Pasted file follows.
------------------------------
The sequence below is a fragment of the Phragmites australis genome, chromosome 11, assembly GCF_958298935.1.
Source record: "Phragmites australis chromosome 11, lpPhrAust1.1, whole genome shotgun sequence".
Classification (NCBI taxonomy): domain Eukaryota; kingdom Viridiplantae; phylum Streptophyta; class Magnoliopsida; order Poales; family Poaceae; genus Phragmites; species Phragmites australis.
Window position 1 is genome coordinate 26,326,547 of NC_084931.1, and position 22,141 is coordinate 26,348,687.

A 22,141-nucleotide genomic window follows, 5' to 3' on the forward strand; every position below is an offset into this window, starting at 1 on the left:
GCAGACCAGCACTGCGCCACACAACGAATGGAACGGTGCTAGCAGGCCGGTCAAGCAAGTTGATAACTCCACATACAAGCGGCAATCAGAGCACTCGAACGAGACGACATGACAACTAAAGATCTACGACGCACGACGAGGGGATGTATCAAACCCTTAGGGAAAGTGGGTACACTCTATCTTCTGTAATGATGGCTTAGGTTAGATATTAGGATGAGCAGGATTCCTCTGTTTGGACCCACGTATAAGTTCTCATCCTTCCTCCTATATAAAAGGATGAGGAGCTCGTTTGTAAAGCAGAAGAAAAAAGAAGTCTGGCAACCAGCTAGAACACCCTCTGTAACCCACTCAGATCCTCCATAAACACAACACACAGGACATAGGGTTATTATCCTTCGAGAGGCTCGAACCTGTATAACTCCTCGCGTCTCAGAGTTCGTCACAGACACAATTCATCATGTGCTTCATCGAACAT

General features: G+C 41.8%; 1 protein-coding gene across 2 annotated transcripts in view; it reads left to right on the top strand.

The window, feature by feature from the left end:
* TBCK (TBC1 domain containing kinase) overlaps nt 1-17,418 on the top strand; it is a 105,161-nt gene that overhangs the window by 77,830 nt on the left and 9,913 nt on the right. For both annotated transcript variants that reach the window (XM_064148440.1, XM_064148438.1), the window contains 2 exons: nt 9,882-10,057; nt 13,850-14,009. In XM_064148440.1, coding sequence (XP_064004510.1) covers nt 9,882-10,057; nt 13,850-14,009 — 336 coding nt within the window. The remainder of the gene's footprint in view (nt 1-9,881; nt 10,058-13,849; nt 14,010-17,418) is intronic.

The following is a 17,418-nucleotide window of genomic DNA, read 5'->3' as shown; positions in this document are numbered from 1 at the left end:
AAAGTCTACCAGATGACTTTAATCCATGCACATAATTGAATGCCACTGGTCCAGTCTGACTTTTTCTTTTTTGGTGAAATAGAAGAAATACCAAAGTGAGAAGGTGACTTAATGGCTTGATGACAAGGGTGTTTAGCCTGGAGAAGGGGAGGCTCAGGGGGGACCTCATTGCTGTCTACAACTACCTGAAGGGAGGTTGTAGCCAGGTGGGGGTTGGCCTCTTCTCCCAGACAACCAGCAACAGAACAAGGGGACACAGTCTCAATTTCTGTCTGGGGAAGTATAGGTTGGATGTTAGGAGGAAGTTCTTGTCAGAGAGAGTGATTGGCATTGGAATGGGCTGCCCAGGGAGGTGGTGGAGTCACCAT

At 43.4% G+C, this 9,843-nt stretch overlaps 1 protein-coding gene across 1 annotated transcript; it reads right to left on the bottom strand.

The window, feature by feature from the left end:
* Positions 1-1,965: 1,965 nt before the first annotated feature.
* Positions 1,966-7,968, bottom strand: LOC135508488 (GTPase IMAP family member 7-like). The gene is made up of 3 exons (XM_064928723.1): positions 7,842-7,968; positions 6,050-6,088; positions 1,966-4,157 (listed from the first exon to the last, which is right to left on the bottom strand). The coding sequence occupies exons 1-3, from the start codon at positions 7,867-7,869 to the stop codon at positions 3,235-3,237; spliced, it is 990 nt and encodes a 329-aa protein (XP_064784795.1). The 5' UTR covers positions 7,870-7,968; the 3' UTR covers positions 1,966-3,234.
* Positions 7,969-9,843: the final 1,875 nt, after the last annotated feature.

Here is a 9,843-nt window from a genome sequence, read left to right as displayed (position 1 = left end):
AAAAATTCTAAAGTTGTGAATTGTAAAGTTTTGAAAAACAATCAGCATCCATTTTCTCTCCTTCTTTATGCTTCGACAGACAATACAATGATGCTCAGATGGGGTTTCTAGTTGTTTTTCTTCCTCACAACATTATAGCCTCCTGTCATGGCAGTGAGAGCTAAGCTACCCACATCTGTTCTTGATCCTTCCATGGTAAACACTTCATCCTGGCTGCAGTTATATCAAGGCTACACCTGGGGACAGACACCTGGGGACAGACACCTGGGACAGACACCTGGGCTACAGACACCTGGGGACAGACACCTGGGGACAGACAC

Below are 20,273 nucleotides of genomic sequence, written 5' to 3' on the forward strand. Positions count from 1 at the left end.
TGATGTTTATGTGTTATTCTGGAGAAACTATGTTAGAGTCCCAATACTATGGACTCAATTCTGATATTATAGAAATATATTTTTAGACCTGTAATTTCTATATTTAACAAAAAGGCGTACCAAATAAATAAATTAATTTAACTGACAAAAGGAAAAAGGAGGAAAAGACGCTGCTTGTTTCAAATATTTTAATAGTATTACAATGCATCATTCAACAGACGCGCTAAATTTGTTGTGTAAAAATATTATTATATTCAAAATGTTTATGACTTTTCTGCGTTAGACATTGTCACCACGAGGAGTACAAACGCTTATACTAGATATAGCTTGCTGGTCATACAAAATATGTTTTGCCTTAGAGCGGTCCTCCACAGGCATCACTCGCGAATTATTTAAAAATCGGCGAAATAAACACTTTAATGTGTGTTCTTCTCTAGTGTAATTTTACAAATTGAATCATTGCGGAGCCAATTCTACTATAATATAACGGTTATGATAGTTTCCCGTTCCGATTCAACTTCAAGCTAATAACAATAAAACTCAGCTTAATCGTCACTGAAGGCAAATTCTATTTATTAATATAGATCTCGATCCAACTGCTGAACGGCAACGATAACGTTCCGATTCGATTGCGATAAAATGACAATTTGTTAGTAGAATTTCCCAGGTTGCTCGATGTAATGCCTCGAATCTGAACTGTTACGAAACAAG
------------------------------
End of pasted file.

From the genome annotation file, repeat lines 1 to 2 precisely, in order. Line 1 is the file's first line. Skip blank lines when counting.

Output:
The sequence below is a fragment of the Phragmites australis genome, chromosome 11, assembly GCF_958298935.1.
Source record: "Phragmites australis chromosome 11, lpPhrAust1.1, whole genome shotgun sequence".